Gail Miller Ob/Gyn

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"As always my visit was pleasant, I always feel as if I am visiting with long time friends when I am in the office . Dr Miller listens and explains thoroughly and I never feel rushed or ignored"


Meet Your OB/GYN Specialist

Private Practice: Since 1980 to the present
Board-Certified: American Board of Obstetrics and Gynecology
Fellowship: Infertility, Mt. Sinai Hospital, Chicago, IL
Residency: Ob/Gyn, Cook County Hospital, Chicago, IL and
Mt. Sinai Hospital, Chicago, IL
MD: University of Health Sciences Chicago Medical School
Instructor: Obstetrics and Gynecology, Christ Community Hospital,
MacNeal Memorial Hospital and Palos Community Hospital
Dr. Miller

Welcome to our health education library. The information shared below is provided to you as an educational and informational source only and is not intended to replace a medical examination or consultation, or medical advice given to you by a physician or medical professional.

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What Are Sexually Transmitted Diseases (STDs)?

A sexually transmitted disease (STD) is a disease that is spread during sex. (An STD can also be called STI for sexually transmitted infection.) You can catch an STD if you have sex with someone who has an STD. Any sex that involves the penis, vagina, anus, or mouth can spread disease. Some STDs spread through body fluids such as semen, vaginal fluid, or blood. Others spread through contact with affected skin.

Who Is At Risk?

Cutaway view of organs
Places on or in the body where STDs cause damage include reproductive organs, the rectum, and the mouth.

It doesn't matter if you're straight or gay, male or female, young or old. Any person who has sex can get an STD. Your risk increases if:

  • You have more than one partner. The more partners you have, the greater your risk.

  • Your partner has other partners. If your partner is exposed to an STD, you could be, too.

  • You or your partner have had sex with other people in the past. Either of you might be carrying an STD from an earlier partner.

  • You have an STD. The STD may cause sores or other health problems that increase your vulnerability to new infections. Your risk will stay high unless you change the behaviors that put you at risk of the current infection.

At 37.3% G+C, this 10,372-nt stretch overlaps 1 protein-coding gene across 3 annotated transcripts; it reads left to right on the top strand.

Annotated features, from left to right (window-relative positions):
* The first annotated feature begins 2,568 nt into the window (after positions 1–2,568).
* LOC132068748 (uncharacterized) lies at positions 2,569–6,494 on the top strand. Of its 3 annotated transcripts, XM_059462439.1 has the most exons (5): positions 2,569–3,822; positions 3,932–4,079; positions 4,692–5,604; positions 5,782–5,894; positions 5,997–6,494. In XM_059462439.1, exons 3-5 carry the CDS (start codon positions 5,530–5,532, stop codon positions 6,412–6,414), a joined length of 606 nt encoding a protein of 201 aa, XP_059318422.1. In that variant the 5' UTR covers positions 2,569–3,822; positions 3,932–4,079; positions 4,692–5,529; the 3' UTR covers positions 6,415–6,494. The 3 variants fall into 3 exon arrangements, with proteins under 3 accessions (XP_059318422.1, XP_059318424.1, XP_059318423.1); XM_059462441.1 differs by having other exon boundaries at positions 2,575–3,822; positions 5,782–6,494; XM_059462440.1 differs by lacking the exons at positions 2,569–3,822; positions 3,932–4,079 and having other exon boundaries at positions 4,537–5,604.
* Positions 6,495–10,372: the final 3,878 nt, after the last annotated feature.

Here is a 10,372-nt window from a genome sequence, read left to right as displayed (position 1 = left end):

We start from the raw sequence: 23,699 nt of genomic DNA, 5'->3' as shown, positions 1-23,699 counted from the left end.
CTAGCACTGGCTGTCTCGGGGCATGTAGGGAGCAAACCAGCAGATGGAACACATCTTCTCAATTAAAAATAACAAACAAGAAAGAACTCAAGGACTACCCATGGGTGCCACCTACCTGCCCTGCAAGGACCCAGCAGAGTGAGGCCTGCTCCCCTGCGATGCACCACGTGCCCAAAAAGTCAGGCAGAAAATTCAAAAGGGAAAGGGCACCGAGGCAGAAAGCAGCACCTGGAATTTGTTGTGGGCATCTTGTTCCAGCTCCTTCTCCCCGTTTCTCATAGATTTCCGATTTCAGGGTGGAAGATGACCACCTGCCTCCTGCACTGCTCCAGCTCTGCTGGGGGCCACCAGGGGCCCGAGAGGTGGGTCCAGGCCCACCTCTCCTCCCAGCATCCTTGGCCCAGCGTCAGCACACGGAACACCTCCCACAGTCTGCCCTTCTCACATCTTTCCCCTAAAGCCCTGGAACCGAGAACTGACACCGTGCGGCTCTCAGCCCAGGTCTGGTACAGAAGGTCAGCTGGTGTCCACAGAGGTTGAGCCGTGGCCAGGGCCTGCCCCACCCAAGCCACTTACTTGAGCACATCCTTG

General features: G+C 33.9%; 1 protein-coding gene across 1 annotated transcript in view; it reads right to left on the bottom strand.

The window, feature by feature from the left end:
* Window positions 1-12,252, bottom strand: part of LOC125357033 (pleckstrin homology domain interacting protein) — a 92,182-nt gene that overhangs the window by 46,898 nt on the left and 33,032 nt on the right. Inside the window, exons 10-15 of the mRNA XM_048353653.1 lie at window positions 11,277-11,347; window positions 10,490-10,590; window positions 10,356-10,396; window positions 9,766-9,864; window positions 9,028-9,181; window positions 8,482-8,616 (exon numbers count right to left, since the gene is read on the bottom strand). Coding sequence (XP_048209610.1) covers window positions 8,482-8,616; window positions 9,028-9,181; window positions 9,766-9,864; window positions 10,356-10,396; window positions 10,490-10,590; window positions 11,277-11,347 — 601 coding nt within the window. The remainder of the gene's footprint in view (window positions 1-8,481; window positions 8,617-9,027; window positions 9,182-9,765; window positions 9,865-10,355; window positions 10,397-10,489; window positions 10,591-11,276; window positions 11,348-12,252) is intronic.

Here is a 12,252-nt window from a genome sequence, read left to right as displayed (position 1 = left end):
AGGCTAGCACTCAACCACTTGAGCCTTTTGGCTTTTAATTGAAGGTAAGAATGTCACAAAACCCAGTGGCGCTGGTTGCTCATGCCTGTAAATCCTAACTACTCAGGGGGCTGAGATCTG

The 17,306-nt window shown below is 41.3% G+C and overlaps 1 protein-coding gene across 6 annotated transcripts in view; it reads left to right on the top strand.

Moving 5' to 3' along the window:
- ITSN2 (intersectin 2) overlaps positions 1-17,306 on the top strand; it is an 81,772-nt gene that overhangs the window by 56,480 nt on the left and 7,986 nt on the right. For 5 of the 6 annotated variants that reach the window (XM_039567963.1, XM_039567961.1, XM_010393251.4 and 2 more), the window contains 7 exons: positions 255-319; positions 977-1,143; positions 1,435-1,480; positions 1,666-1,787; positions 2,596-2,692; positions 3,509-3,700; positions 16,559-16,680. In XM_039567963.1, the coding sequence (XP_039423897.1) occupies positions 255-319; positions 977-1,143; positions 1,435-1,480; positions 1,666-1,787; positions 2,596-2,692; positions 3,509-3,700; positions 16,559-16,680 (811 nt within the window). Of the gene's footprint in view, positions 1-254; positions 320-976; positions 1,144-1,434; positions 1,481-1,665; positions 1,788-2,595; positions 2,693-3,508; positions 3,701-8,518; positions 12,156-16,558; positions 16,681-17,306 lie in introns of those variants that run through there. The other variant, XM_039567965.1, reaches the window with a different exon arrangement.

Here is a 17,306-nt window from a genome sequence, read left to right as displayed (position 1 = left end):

Prevent Future Problems

Left untreated, certain STDs can lead to cancer or even death. Some can harm unborn babies whose mothers are infected. Others can cause sterility (not being able to have children). You can prevent these problems with safer sex, regular checkups, and early treatment. Always use a latex condom when you have sex. Get tested if you're at risk. And get treated early if you have an STD.

Getting Checked

The only sure way to know if you have an STD is to get checked by a healthcare provider. If you notice a change in how your body looks or feels, have it checked out. But keep in mind, STDs don't always show symptoms. So if you're at risk of STDs, get checked regularly. If you find you have an STD, be sure your partner gets treatment, too. If not, his or her health is at risk. And left untreated, your partner could pass the STD back to you, or on to others.

Common Symptoms

Be alert to any changes in your body and your partner's body. Symptoms may appear in or near the vagina, penis, rectum, mouth, or throat. They include:

  • Unusual discharge

  • Lumps, bumps, or rashes

  • Sores that may be painful, itchy, or painless

  • Itchy skin

  • Burning with urination

  • Pain in the pelvis, abdomen, or rectum

Even If You Don't Have Symptoms

You may have an STD, even if you don't have symptoms. If you think you are at risk, get checked. Go to a clinic or to your doctor. If your partner has an STD, you need to be tested too, even if you feel fine.

Vaccines to Prevent Disease

Vaccines (also called immunizations) are available to prevent hepatitis A and hepatitis B. These are two kinds of STDs. There is also a vaccine to prevent HPV. This is a virus that can be passed from person to person through sexual contact. Ask your healthcare provider whether any of these vaccines is right for you.

 

Date Last Reviewed:

Date Last Modified: 2009-12-14T00:00:00-07:00

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